Proclaiming Payton Pritchard a legitimate piece of Celtics' puzzle

75756A5E-120A-4932-810C-2FD980DB785E

It would have been easy to take the usual first-preseason-game path when analyzing Payton Pritchard.

It's one meaningless night of basketball all. He wasn't quite tight enough with his defensive rotations. The execution of the offensive plays wasn't as on-point as Brad Stevens would like.

All fair.

But every once in a while you have to take a leap of faith and push the pedal to the metal while everyone else is urging a pumping of the brakes.

After watching Pritchard Tuesday night, I am proclaiming the rookie to be a steal for Danny Ainge. There, I said it.

The art of preseason overreaction is always fun. Remember Bam Childress for the Patriots? How about Allen Webster chucking 99 mph for the Red Sox? Good times. But every once in a while you can glean something from first impressions. That was the case in the Celtics' first preseason tilt of the 2020-21 season.

He logged 22 minutes, scoring 16 points in what was his first real game competition since playing for Oregon on March 7.

“Honestly, it was just trying to get in the flow of things,” Pritchard said. “Obviously, it’s a little bit of a different game than the college level and this was my first time, so a little bit of jitters. So just really just trying to get a feel out there and that was pretty much it.”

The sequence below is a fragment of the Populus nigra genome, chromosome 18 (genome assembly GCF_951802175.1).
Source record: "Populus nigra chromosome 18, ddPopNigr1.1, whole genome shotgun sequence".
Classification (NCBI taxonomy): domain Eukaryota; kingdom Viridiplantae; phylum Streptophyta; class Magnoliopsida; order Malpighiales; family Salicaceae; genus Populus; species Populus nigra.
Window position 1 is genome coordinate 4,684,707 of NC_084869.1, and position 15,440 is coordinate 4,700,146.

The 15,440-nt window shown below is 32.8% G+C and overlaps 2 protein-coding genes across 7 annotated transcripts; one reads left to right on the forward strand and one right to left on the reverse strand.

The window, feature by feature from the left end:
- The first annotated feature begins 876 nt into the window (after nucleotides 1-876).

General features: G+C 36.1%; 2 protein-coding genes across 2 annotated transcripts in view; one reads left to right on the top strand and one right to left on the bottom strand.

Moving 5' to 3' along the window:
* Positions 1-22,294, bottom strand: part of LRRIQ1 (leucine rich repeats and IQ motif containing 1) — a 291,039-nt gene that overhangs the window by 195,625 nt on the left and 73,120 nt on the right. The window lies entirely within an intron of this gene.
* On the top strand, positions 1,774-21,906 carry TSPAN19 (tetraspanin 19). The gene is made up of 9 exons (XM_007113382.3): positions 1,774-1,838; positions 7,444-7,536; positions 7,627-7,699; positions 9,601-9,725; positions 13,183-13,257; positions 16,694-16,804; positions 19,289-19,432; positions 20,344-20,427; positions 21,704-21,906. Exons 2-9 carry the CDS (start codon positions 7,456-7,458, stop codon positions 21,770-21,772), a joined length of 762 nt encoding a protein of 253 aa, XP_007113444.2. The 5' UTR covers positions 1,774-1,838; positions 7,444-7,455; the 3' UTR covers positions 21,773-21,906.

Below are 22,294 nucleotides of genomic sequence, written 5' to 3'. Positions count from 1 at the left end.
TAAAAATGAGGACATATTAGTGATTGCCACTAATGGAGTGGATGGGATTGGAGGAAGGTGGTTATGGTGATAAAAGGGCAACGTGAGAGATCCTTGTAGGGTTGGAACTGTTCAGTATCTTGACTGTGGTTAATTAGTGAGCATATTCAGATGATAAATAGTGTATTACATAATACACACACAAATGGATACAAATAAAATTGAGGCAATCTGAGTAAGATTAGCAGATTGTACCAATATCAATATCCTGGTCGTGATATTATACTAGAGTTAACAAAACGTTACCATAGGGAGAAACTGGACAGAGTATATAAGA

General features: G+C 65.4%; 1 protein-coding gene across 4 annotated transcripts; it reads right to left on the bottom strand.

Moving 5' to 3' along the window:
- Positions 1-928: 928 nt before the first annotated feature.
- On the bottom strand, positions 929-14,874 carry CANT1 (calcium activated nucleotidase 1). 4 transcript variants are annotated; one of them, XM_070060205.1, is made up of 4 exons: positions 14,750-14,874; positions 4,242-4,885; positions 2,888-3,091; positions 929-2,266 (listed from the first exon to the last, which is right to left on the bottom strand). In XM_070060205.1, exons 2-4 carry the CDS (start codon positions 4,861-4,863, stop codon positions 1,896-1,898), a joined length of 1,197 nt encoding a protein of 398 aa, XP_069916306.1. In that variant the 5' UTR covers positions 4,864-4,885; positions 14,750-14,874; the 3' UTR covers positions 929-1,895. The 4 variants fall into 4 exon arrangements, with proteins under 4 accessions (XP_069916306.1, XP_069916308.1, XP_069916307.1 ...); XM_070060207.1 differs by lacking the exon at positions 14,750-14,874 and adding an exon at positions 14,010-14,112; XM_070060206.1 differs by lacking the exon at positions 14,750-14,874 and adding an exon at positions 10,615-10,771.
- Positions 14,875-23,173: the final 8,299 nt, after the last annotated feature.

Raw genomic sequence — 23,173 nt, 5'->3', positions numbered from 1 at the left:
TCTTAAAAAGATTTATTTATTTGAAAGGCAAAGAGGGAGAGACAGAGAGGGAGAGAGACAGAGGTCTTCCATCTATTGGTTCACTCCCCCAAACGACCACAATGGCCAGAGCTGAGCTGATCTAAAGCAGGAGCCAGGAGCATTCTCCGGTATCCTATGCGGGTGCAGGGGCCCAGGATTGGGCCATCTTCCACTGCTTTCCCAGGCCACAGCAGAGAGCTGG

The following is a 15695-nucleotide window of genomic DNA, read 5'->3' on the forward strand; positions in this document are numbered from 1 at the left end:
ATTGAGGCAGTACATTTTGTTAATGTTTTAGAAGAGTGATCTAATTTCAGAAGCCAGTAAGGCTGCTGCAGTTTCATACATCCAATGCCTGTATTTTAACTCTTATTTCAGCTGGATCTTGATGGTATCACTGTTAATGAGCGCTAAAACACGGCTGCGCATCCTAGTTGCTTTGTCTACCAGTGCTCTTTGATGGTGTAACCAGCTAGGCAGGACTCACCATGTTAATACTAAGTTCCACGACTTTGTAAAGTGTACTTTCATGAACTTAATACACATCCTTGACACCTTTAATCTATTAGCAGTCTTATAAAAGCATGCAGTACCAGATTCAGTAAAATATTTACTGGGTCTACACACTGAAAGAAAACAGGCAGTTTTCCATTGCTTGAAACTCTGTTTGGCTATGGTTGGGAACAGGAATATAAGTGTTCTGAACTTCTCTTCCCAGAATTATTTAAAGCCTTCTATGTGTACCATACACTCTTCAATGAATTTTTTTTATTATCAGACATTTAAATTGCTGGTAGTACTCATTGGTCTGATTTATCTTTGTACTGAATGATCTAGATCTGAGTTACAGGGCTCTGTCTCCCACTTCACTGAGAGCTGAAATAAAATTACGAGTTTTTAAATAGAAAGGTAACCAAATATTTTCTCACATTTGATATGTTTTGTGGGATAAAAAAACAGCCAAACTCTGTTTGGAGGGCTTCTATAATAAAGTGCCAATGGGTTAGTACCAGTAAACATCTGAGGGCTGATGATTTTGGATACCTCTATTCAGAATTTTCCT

Sure, the point total helps make my point. But that's not what pushed me toward this preemptive strike.

Pritchard played with the kind of confidence and speed which you simply don't get a whole lot from rookies. Most of the time, a guy who is 11 days into his first professional training camp will be paralyzed by the new surroundings.

Controlling the game is what got Pritchard his collegiate honors. He picked up where he left off.

Sure, he was the 26th overall pick, a lot in life that clearly doesn't come with a whole lot of expectations out of the gate. Nobody in Cleveland was really banking on 2019 No. 26 pick Dylan Windler to do much a year ago, for good reason. But it's not as if there hasn't been success stories from that draft position. Just look at Landry Shamet from two years ago.

The almost-23-year-old Pritchard is a little different. He's already older than a good chunk of the players he's collecting paychecks with. And he plays like it.

Nobody is saying this player is going to be a replacement for Kemba Walker, or be running isolations at crunch-time. But the Celtics need someone to step forward from the OK-but-not-quite-OK group of Tremont Waters-Carsen Edwards-Romeo Langford.

Thanks to a positive first impression, I'm proclaiming Pritchard could very well be that guy.

There, I said it.